Should Your Kids Use Social Media? Information You Need to Know.

Every child has heard it, and will one day grow up to say it themselves, “Back in my day, we didn’t have to worry about things like that.”  What am I referring to for most parents today?  Social media.  Parents today ask themselves questions like:

  • Does my child need a cell phone?
  • What will they do with it?
  • What are the risks?

These are just some of the things that are considered.  What is the answer?  Unfortunately, we don’t fully know yet, but I’d like to share a few things that have been discovered when it comes to social media.

Social Media Addiction

There are people who believe that social media addiction is not real and that it is not a proven disease.  Psychology Today defines addiction as “A condition that results when a person ingests a substance or engages in an activity that can be pleasurable but the continuation of which becomes compulsive and interferes with ordinary responsibilities and concerns, such as work, relationships, or health (Psychology Today, 2017).  According to this definition almost everyone I know would have an addiction to social media.  This article by Vice , explains it’s no accident that we are addicted.  Social media apps are designed like slot machines to keep users hooked.  When these companies draw more daily users they can charge more money for their advertising space, so it is a competition for your undivided attention.

Damage to Self Esteem

Several studies have shown that teens, particularly women, are unhappy with their appearance after using social media such as Instagram, Snapchat, and Facebook.  When users post to social media, they can choose the best photo and then edit it to appear flawless.  Also, you only see the “best of shots” on someone’s Instagram.  Users post their vacations, dates, extravagant meals, but rarely do they post the hard work it took to get them there.  This gives viewers an unrealistic comparison of their own appearances and their own lives making them feel inadequate.  This article by CNN explains more, and has some tips on what parents can do .

Predators and Risks

Companies looking to use social media for business face risks, but so do kids looking to use it for entertainment and communication.  Kids want to express themselves might not realize the future implications of their posts on social media.  An inappropriate rant about a friend, teacher, or parent could cost them a future job opportunity.  Kids could also be at risk of sharing identifying information about where they live, go to school, or their extra-curricular activities.  If your kids have access to the internet all of the time, this means that predators can have access to them and the information that they share.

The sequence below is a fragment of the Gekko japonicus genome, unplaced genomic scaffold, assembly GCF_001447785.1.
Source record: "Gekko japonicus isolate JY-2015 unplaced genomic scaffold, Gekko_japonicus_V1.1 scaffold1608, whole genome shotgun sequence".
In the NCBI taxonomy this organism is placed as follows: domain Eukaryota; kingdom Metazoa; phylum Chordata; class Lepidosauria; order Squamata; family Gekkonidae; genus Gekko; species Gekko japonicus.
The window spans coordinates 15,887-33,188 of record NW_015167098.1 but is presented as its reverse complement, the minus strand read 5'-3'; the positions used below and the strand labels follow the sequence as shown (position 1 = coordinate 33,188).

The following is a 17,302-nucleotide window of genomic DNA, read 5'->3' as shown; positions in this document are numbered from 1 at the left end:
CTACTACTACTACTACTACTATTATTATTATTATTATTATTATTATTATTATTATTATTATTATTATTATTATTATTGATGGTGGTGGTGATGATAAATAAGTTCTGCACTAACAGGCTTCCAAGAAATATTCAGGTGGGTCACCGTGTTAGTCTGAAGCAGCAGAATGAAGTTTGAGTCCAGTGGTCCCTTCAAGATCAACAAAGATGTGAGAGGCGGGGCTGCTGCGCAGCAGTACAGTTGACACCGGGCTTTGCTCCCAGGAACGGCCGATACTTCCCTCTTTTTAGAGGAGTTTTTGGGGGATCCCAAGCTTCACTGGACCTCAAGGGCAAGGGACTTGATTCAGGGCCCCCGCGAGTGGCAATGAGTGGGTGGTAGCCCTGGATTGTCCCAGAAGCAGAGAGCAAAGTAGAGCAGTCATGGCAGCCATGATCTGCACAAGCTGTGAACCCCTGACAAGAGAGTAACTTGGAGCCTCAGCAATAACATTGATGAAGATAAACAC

No matter what you decide there will be implications and some of them have not been discovered yet.  Talk to your kids about technology, social media, privacy, and self-esteem so that they can come to you when challenges arise.

At what age do you think it’s appropriate to let kids use cell phones?

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6 thoughts on “Should Your Kids Use Social Media? Information You Need to Know.

  1. I love the structure of this article! You are able to get your point across to the reader in a very clear and concise way.

    Personally, I got a cell phone in grade 6. Despite the use of cell phones today, my phone was strictly to text only my parents. I had to let them know when I got home safely from school, etc. I think cell phones are a great emergency line for today’s society, however the other downfalls of social media are important to mention. I think your article did a great job with this.

    • Thank you for your feedback. I wonder if having a cell phone now in grade 6 is the same as when you were in that grade. You can do so much more with a cell phone thank you could before.

  2. I have teen and pre-teen nieces who are Instagram and Pinterest users. (Their mothers monitor their accounts and they have high privacy settings.) They talk about how many followers they have. It’s an additional pressure that I didn’t face growing up.

    • Thank you Bonnie. I agree that online popularity is an additional negative pressure for social media users. Are we still sharing for the sake of sharing, or are we seeking approval from others via “likes”?

  3. I can’t even imagine the pressure young teens face in this new social media era. They are pressured to have the perfect hair, most up to date styles, etc. Bullying just doesn’t happen at school anymore, it happens 24/7.

    I got a cellphone was I was old enough to pay for the bill. That would make me 16 years old. The pressure to have a cellphone in today’s age is different, so I’m not sure what age would be appropriate? It is somewhat is good safety feature for a child as well. I would say beginning of high school, so grade 9 would be a fair age. I don’t have kids yet, so its hard say!

    Great post! I like how you asked for questions at the end to spark debate!


  4. When my kids were in grade six and seven, they shared my old cell phone to text or call me when they were out with friends. They were becoming more independent and this gave us all a sense of security. My ex and I monitored their social media closely and helped them manage it via settings etc. We also stepped in when harmful situations involving bullying, flaming etc. started up. It was a learning process. I wouldn’t ban social media altogether though because a child can be ostracized or ridiculed by their peers if they’re not up on the latest social media trends, info. etc.

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